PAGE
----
Thursday, August 4, 2011

The good, the bad and the ugly

The Good:

NewSouth Books who have just sent me my advance author copies of Adelaide,

which were waiting for me tonight when I got home from my brush with death (see The Ugly).

French brandy.

My dad.

The Stella Prize.

My friend Stephanie, aca and entrepreneuse extraordinaire.

The lovely Garry Disher's Challis and Destry books.

The bathroom scales (never thought I'd say that).

The Bad:


The South Australian government and its treatment of employees and citizens. On the other hand, Premier-In-Waiting Jay Weatherill belongs under The Good, at least for now. (NB the Neanderthal mindless macho bullshit rhetoric of the Opposition here.)

Otherwise intelligent anti-feminist women setting the cause back 50 years. Not that I have anyone in particular in mind or anything.

The Ugly

Idiot drivers who come barging out of side streets straight into the oncoming heavy traffic, in the dark, in the rain.

Supermarket white bread.

Great big slugs.

The cat litter tray.

Please feel free to add to these lists.


sarah toa said...

Congratulations on the book Kerryn!
The Good: A warning bang on time from the newspaper astrologist - "He's going to turn up on your doorstep again. Remember why you broke up with him." (Gender specification by me)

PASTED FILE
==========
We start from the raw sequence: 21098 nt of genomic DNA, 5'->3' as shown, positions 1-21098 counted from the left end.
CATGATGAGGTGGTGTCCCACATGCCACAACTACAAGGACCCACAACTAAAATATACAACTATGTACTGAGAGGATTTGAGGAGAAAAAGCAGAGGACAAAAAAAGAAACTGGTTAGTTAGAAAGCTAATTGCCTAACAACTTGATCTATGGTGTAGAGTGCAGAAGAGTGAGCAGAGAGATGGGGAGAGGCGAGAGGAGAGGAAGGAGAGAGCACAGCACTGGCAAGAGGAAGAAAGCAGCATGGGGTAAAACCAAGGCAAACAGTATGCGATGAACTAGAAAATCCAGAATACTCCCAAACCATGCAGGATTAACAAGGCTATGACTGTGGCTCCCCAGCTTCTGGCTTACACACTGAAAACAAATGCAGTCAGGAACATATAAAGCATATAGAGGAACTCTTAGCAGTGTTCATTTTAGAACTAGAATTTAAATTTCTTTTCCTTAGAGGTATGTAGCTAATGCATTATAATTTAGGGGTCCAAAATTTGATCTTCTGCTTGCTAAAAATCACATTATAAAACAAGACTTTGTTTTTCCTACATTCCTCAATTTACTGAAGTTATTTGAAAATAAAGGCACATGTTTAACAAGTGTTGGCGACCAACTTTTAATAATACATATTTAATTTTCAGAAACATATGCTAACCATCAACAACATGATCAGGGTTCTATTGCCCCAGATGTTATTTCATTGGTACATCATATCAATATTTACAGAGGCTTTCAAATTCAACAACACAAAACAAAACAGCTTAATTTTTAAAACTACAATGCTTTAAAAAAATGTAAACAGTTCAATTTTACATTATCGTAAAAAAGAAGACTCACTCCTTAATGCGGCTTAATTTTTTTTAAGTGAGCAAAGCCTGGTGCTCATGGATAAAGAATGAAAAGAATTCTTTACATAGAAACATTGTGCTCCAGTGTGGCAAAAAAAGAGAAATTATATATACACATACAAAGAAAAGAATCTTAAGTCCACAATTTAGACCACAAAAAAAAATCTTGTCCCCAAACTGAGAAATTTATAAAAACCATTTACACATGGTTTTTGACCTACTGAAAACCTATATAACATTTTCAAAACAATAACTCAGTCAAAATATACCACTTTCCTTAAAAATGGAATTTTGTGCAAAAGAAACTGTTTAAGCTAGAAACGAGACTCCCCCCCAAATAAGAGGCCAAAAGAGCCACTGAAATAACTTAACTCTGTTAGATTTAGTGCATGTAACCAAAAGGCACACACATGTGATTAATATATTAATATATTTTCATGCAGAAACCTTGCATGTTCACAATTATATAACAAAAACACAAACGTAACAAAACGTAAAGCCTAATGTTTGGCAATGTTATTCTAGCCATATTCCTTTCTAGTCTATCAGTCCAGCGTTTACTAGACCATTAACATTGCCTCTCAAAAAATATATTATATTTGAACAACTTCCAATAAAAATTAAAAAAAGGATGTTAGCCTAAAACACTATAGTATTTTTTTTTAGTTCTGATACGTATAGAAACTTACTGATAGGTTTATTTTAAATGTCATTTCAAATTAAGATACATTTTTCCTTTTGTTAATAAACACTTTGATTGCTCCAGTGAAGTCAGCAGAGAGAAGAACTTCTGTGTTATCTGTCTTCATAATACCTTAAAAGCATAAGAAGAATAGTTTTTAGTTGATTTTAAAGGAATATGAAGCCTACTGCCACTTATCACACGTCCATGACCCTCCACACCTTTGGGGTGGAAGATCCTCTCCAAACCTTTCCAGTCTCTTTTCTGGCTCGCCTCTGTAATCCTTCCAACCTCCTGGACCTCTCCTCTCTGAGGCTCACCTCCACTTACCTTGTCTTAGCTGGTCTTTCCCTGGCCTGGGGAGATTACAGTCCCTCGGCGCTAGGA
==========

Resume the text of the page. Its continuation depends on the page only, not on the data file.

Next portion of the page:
Listening to Joni Mitchell after a very long time.

The Bad: Forgot to pay car rego - very expensive.
Killed my laptop with coffee yesterday (also very expensive)

The Ugly: Much the same ... except mine was the only car involved but it was wet and dark and definitely a NDE.
Cat litter trays.

Liam said...

Yeah I recently had a near-ugly on my motorbike, care of a young fella who thought changing lanes was a matter of indicating then turning the wheel left. Inside a full-face helmet, nobody can hear the fruitiness of your language.
WV: gonier

Mitzi G Burger said...

Mazel Tov for your new book, it looks great.

Ampersand Duck said...

That driver sounds like they were caught up in a James Bond fantasy! My most scary road moments have always been with cyclists pretending they're cars... when I'm a pedestrian.

The book looks marvellous, will be snapping it up.

Frances said...

Your book looks beautiful, Kerryn.
Both bad and ugly: live animal trade.

paul walter said...

It is a jarring list, for one so short. Centrelink, garden slugs (yum-yum), politicians (interchangeable with garden fauna above), certain types of young people, ditzy feministas (who can she mean?).